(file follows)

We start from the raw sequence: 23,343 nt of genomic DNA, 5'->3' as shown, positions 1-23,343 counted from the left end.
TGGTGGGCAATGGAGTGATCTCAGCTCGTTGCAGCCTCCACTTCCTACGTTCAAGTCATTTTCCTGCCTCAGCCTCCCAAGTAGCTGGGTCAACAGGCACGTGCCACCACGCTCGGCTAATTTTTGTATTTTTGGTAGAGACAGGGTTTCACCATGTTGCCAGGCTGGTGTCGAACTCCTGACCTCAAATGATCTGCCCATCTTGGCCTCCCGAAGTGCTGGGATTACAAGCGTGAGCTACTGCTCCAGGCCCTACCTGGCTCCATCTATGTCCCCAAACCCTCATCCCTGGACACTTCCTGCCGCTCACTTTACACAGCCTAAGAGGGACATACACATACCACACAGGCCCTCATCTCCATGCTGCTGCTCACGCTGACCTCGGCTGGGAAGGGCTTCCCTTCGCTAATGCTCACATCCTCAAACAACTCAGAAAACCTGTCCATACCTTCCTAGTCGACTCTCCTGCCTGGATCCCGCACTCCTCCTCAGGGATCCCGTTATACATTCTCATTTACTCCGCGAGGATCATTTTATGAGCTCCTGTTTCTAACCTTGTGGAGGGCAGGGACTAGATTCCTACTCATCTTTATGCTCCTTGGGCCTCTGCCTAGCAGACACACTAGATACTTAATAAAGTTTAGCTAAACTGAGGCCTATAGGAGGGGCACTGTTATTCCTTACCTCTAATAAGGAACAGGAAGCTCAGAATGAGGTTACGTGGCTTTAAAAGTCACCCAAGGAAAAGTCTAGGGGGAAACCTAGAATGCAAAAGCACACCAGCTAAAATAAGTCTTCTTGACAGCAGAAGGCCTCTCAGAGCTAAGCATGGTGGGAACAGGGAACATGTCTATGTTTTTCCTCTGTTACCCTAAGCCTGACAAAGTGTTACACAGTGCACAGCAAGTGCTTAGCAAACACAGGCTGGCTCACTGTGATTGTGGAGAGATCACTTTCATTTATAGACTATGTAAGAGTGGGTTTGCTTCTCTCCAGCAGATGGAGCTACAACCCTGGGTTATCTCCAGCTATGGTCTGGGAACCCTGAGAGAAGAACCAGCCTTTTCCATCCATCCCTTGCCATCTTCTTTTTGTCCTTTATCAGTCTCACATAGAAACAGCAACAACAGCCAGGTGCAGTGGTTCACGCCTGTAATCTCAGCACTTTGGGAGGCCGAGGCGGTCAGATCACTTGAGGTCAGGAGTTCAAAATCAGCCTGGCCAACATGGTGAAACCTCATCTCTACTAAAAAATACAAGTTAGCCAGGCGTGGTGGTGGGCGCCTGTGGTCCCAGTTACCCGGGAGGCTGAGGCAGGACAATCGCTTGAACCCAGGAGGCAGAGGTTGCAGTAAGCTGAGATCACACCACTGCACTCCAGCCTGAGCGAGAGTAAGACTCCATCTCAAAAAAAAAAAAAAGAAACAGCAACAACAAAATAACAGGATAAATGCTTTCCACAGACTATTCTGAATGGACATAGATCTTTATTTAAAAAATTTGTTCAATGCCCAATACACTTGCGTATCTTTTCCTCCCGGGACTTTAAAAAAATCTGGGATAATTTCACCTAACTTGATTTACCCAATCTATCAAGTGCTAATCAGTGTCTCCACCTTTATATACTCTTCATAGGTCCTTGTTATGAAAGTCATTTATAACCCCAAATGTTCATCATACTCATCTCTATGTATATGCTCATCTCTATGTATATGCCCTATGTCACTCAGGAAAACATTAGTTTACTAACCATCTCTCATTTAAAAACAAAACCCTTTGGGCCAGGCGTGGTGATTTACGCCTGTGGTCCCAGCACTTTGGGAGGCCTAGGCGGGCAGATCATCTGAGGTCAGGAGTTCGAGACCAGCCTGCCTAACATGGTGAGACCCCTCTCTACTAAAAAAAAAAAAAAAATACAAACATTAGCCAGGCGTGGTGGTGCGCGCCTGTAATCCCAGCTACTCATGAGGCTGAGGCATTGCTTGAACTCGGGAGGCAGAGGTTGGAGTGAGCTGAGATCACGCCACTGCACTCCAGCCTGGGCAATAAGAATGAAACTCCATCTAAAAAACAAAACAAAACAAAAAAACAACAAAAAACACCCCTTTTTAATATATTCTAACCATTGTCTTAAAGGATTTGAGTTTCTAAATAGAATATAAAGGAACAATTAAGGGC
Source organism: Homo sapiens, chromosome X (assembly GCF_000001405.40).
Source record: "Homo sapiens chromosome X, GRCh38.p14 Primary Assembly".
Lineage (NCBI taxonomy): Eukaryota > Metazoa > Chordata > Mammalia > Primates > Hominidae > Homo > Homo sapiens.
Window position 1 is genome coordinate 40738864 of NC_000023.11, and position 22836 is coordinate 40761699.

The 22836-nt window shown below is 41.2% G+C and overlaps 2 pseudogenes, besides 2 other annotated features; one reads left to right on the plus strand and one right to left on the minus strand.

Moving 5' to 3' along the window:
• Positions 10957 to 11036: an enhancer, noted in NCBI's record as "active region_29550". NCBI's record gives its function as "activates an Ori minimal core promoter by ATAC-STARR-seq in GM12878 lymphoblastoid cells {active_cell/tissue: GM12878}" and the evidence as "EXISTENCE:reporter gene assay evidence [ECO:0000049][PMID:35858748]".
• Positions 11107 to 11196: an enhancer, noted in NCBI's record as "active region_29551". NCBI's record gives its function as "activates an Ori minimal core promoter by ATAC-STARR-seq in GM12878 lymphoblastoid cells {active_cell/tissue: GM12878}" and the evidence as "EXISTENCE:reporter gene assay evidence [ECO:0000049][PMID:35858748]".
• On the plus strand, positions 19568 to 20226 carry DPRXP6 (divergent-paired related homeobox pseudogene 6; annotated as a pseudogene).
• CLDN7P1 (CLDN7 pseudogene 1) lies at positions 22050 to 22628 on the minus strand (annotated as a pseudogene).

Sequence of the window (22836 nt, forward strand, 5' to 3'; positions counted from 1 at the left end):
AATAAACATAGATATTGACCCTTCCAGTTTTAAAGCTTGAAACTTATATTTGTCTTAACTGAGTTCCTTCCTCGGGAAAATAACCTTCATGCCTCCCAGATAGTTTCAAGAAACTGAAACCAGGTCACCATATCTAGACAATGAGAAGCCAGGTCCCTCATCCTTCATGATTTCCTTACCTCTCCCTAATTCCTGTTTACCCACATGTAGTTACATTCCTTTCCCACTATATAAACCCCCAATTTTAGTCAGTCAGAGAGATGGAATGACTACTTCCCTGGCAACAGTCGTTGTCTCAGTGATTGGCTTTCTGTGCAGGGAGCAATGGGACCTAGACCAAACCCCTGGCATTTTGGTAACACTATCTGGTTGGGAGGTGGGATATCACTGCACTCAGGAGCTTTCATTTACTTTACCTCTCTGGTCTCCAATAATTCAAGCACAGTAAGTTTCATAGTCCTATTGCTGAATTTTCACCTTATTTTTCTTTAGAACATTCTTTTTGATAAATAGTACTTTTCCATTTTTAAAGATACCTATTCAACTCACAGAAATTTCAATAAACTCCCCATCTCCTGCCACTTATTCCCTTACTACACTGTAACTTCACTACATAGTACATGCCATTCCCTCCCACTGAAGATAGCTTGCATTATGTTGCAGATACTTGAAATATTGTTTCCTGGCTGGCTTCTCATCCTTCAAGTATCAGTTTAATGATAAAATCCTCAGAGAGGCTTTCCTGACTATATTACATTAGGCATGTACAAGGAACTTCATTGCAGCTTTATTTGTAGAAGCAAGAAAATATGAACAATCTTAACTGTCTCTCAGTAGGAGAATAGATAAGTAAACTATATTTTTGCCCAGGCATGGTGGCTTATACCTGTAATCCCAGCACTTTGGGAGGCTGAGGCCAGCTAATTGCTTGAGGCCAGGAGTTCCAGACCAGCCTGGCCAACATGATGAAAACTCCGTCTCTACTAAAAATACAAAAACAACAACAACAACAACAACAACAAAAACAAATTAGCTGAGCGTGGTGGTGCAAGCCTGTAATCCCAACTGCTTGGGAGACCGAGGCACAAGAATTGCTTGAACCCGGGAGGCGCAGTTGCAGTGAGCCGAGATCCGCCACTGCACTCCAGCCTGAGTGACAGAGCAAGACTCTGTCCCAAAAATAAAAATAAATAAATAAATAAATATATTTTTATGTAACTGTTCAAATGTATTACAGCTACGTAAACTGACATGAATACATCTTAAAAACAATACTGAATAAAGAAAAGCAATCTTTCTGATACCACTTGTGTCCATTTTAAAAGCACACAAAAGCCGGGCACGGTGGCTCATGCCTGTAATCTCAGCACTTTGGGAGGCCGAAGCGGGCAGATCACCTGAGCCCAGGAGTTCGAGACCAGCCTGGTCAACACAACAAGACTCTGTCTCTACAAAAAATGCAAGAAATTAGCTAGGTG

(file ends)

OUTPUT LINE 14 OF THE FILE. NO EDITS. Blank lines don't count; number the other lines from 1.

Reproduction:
AATAAACATAGATATTGACCCTTCCAGTTTTAAAGCTTGAAACTTATATTTGTCTTAACTGAGTTCCTTCCTCGGGAAAATAACCTTCATGCCTCCCAGATAGTTTCAAGAAACTGAAACCAGGTCACCATATCTAGACAATGAGAAGCCAGGTCCCTCATCCTTCATGATTTCCTTACCTCTCCCTAATTCCTGTTTACCCACATGTAGTTACATTCCTTTCCCACTATATAAACCCCCAATTTTAGTCAGTCAGAGAGATGGAATGACTACTTCCCTGGCAACAGTCGTTGTCTCAGTGATTGGCTTTCTGTGCAGGGAGCAATGGGACCTAGACCAAACCCCTGGCATTTTGGTAACACTATCTGGTTGGGAGGTGGGATATCACTGCACTCAGGAGCTTTCATTTACTTTACCTCTCTGGTCTCCAATAATTCAAGCACAGTAAGTTTCATAGTCCTATTGCTGAATTTTCACCTTATTTTTCTTTAGAACATTCTTTTTGATAAATAGTACTTTTCCATTTTTAAAGATACCTATTCAACTCACAGAAATTTCAATAAACTCCCCATCTCCTGCCACTTATTCCCTTACTACACTGTAACTTCACTACATAGTACATGCCATTCCCTCCCACTGAAGATAGCTTGCATTATGTTGCAGATACTTGAAATATTGTTTCCTGGCTGGCTTCTCATCCTTCAAGTATCAGTTTAATGATAAAATCCTCAGAGAGGCTTTCCTGACTATATTACATTAGGCATGTACAAGGAACTTCATTGCAGCTTTATTTGTAGAAGCAAGAAAATATGAACAATCTTAACTGTCTCTCAGTAGGAGAATAGATAAGTAAACTATATTTTTGCCCAGGCATGGTGGCTTATACCTGTAATCCCAGCACTTTGGGAGGCTGAGGCCAGCTAATTGCTTGAGGCCAGGAGTTCCAGACCAGCCTGGCCAACATGATGAAAACTCCGTCTCTACTAAAAATACAAAAACAACAACAACAACAACAACAACAAAAACAAATTAGCTGAGCGTGGTGGTGCAAGCCTGTAATCCCAACTGCTTGGGAGACCGAGGCACAAGAATTGCTTGAACCCGGGAGGCGCAGTTGCAGTGAGCCGAGATCCGCCACTGCACTCCAGCCTGAGTGACAGAGCAAGACTCTGTCCCAAAAATAAAAATAAATAAATAAATAAATATATTTTTATGTAACTGTTCAAATGTATTACAGCTACGTAAACTGACATGAATACATCTTAAAAACAATACTGAATAAAGAAAAGCAATCTTTCTGATACCACTTGTGTCCATTTTAAAAGCACACAAAAGCCGGGCACGGTGGCTCATGCCTGTAATCTCAGCACTTTGGGAGGCCGAAGCGGGCAGATCACCTGAGCCCAGGAGTTCGAGACCAGCCTGGTCAACACAACAAGACTCTGTCTCTACAAAAAATGCAAGAAATTAGCTAGGTG